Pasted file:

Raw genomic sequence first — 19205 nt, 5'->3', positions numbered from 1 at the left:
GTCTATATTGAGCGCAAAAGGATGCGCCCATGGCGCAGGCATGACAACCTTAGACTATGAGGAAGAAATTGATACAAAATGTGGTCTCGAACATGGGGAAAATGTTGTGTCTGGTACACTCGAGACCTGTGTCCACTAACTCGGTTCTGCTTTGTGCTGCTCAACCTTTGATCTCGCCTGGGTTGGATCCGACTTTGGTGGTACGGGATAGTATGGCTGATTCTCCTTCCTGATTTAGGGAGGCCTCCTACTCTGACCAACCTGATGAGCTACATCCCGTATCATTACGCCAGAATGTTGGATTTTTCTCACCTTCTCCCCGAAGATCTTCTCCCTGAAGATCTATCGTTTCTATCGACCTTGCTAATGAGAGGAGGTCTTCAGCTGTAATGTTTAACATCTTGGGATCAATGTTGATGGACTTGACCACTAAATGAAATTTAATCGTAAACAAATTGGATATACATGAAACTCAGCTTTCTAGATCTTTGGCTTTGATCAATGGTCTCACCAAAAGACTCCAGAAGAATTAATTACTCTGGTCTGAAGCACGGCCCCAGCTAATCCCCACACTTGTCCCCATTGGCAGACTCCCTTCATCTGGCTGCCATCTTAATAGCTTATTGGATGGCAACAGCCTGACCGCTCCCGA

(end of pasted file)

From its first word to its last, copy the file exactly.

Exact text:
Raw genomic sequence first — 19205 nt, 5'->3', positions numbered from 1 at the left:
GTCTATATTGAGCGCAAAAGGATGCGCCCATGGCGCAGGCATGACAACCTTAGACTATGAGGAAGAAATTGATACAAAATGTGGTCTCGAACATGGGGAAAATGTTGTGTCTGGTACACTCGAGACCTGTGTCCACTAACTCGGTTCTGCTTTGTGCTGCTCAACCTTTGATCTCGCCTGGGTTGGATCCGACTTTGGTGGTACGGGATAGTATGGCTGATTCTCCTTCCTGATTTAGGGAGGCCTCCTACTCTGACCAACCTGATGAGCTACATCCCGTATCATTACGCCAGAATGTTGGATTTTTCTCACCTTCTCCCCGAAGATCTTCTCCCTGAAGATCTATCGTTTCTATCGACCTTGCTAATGAGAGGAGGTCTTCAGCTGTAATGTTTAACATCTTGGGATCAATGTTGATGGACTTGACCACTAAATGAAATTTAATCGTAAACAAATTGGATATACATGAAACTCAGCTTTCTAGATCTTTGGCTTTGATCAATGGTCTCACCAAAAGACTCCAGAAGAATTAATTACTCTGGTCTGAAGCACGGCCCCAGCTAATCCCCACACTTGTCCCCATTGGCAGACTCCCTTCATCTGGCTGCCATCTTAATAGCTTATTGGATGGCAACAGCCTGACCGCTCCCGA